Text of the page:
Life and Family

Doing Your Job


Driver Profile: Lawrence Sokoloski

by Jim Park

For a guy who was told early on that he'd never amount to much of a truck driver, Lawrence 'Sok' Sokoloski doesn't have much left to prove. He's earned his bragging rights, but he's just not the type to wear them on his sleeve. He's competent, confident and very low key, the kind of guy you'd want on your side in a tough situation. Take him or leave him - it won't bother him either way.

Nowadays he's a rodeo-winning owner-operator working the northern Alberta oil patch, but he started life on a farm near his home town of Peace River. Like many other small family farms, the land wouldn't generate enough revenue to keep things going year round, so his father drove truck in the winter, as did several other family members. It was natural for Sok to follow that route.

In his teens, after a brief stint as an apprentice mechanic, he found himself working at an oil-rig moving outfit. He was swamping for a driver named Gary Carter, who told him in no uncertain terms that he'd better get used to it because he'd never make it as a truck driver. As a swamper, it was Sok's job to work in the mud slinging chains and doing all the grunt work. It's the only place a fellow can learn the trade, so he applied himself diligently. Carter probably saw the talent and ambition Sok brought to the job and figured he'd do well to keep him there. He'd lose him if he encouraged ambition.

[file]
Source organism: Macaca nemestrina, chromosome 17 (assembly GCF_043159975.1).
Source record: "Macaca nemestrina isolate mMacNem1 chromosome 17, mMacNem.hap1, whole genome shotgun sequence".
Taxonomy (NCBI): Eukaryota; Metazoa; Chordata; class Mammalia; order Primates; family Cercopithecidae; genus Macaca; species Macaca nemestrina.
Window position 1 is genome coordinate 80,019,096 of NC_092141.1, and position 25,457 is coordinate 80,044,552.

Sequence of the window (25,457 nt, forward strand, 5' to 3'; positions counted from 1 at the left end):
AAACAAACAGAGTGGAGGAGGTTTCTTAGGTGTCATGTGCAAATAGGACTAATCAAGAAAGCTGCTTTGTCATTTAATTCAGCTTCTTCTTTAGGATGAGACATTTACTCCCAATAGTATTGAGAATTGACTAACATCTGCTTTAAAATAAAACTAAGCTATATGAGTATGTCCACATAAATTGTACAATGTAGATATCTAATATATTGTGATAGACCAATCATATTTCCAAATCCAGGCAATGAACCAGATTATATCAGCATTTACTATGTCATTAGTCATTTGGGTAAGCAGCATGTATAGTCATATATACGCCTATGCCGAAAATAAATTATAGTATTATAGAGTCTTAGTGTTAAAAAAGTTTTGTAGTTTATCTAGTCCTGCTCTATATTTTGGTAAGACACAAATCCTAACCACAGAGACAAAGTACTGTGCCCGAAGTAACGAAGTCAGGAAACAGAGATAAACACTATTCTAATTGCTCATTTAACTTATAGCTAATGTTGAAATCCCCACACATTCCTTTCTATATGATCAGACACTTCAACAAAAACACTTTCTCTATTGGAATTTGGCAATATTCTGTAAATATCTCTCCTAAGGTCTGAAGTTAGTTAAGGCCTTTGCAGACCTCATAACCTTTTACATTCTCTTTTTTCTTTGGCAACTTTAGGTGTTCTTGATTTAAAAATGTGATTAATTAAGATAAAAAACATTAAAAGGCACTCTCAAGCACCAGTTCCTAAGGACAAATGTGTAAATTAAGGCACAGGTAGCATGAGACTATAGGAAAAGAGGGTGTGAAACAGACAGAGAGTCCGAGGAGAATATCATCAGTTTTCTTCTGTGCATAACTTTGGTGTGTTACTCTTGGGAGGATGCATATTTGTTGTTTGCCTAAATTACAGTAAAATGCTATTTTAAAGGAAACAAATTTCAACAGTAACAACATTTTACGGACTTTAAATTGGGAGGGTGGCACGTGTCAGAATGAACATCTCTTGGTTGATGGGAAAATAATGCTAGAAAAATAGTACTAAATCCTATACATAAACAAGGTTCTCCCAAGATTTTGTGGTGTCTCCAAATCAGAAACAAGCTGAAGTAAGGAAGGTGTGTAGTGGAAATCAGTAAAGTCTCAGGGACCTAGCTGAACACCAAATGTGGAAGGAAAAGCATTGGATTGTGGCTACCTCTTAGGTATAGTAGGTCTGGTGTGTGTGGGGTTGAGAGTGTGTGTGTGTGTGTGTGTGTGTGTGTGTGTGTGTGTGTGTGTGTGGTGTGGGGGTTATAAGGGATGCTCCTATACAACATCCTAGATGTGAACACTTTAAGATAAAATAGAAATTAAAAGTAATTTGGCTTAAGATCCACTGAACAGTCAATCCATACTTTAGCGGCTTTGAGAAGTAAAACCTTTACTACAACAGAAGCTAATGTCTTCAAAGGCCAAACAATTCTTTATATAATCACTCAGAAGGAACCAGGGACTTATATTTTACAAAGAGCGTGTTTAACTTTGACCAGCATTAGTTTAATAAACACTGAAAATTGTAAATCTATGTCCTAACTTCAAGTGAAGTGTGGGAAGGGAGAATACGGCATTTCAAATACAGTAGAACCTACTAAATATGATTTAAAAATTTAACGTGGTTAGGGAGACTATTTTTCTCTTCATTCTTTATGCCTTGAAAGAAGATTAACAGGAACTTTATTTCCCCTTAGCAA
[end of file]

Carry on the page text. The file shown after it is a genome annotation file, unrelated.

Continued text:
But he lost him anyway. Sok had already got his licence, and at age 19 he earned himself a bed truck of his own. In the years that followed, he made it a point to treat his swampers well.


In this age of unlimited warranties and lubed-for-life components, the skill set that guys like Lawrence Sokoloski bring to the table seems almost quaint. He's a first class mechanic and darned resourceful too. But he has to be. Where he works, in the bush a few hundred miles north of nowhere, if it breaks, somebody has to fix it. And since what's broken is probably your ride back to town, you'd better be handy with a wrench.

Sok tells a good tale that illustrates the point, but it also tells you something about the man.